Frequently Asked Questions

How do I choose the correct stain color?

Testing your stain is very important, because the ultimate color is dependent on the type of wood it is applied to. Before you start, try the stain on a sample piece of wood from your project or an inconspicuous area on your project so you can see the color you will achieve.

Why do I get bubbles in the top coat?

There are a few explanations on how bubbles develop in a top coat. The product was shaken rather than stirred. The product was over worked, with excessive brushing or rolling. In the case of a lacquer based product, working in direct sunlight will cause solvent popping which forms bubbles in the top coat. To remove bubbles, sand lightly and apply an additional coat.

What Deft product should I use on my hardwood floor?

Defthane Interior/Exterior oil based polyurethane, Interior Polyurethane (oil base) or Water Based Polyurethane Interior/Exterior are all excellent choices for interior wood surfaces and are all specially formulated to hold up in hard use areas like floors.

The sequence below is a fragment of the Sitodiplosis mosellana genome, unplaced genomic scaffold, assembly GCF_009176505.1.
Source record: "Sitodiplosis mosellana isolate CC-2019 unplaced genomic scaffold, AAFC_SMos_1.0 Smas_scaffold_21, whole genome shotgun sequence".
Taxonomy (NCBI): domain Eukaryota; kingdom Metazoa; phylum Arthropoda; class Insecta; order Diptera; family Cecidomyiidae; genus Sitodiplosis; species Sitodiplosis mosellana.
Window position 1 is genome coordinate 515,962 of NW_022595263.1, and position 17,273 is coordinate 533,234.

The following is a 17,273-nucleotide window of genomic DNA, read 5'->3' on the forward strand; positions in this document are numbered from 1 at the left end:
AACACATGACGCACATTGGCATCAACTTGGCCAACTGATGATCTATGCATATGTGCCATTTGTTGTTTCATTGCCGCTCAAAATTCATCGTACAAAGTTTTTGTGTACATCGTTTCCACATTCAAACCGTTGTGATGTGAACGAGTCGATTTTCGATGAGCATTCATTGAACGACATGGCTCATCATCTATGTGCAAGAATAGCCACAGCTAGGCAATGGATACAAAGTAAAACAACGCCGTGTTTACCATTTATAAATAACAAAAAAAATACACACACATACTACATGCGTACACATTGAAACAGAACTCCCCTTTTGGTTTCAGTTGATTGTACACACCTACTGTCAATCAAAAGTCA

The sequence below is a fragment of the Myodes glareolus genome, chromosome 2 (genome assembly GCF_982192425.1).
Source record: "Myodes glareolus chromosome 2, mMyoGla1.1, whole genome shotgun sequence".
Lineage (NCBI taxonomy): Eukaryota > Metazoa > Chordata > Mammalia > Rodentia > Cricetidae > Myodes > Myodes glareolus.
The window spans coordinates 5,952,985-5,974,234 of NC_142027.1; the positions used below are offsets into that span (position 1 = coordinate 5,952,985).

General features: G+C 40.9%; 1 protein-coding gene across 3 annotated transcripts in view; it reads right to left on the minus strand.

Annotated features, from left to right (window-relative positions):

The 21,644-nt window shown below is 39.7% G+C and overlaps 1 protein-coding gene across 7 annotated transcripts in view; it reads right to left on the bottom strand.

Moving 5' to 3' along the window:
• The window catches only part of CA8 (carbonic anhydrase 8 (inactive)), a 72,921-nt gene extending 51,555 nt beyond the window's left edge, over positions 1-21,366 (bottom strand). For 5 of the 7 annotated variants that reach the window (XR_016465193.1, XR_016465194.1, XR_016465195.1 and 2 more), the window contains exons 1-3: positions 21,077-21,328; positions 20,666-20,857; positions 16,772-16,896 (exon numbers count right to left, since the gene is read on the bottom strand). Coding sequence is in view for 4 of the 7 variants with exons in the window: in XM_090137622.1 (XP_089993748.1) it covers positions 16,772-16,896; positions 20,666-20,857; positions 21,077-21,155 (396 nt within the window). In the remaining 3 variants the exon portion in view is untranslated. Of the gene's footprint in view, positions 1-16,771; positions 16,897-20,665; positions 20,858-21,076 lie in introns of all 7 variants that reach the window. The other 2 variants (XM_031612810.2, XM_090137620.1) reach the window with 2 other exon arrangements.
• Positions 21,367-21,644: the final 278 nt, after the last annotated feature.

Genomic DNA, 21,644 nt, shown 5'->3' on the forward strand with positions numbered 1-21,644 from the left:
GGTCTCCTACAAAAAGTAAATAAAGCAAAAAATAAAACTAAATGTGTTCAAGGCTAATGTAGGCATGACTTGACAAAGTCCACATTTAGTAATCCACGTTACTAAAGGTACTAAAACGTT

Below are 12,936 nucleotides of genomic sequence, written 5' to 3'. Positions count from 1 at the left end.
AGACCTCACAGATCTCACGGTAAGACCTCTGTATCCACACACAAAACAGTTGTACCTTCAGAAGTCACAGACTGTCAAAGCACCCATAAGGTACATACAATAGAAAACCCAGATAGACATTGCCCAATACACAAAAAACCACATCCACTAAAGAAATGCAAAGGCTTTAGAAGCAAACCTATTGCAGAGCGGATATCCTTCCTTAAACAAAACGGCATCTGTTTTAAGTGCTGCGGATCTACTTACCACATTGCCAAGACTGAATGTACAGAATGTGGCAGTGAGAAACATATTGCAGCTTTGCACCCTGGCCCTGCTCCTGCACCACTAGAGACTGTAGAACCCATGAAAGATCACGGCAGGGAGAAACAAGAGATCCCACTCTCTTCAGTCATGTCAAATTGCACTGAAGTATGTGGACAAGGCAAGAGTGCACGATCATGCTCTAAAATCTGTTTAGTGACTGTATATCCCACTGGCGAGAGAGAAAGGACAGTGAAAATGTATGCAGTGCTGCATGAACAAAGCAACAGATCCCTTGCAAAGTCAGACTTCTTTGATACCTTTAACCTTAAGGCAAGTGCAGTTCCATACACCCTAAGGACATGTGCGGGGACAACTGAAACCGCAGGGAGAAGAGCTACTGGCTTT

What Deft product should I use on my exterior door?

Defthane Interior/Exterior oil based polyurethane or Water Based Polyurethane Interior/Exterior are both excellent choices for most exterior wood surfaces, especially doors. Defthane and Water Based Polyurethane contain ultra violet absorbers which help block out the sun's harmful rays.

Why do I need to shake an aerosol can?

You shake an aerosol can to disperse the flattening agents in semi gloss, satin and low luster top coats. You will hear the marble doing its job as you shake the can. Since there is no flattening agent in gloss top coats, a marble is not added to the can.

What happens if I get a run in my top coat?

Runs and drips can happen when the top coat is applied too thick. To avoid runs and drips and for best results, apply several thin coats. To remove a run or drip, sand smooth and apply an additional coat.

Why do I get bubbles in the top coat?

There are a few explanations on how bubbles develop in a top coat. The product was shaken rather than stirred. The product was over worked, with excessive brushing or rolling. In the case of a lacquer based product, working in direct sunlight will cause solvent popping which forms bubbles in the top coat. To remove bubbles, sand lightly and apply an additional coat.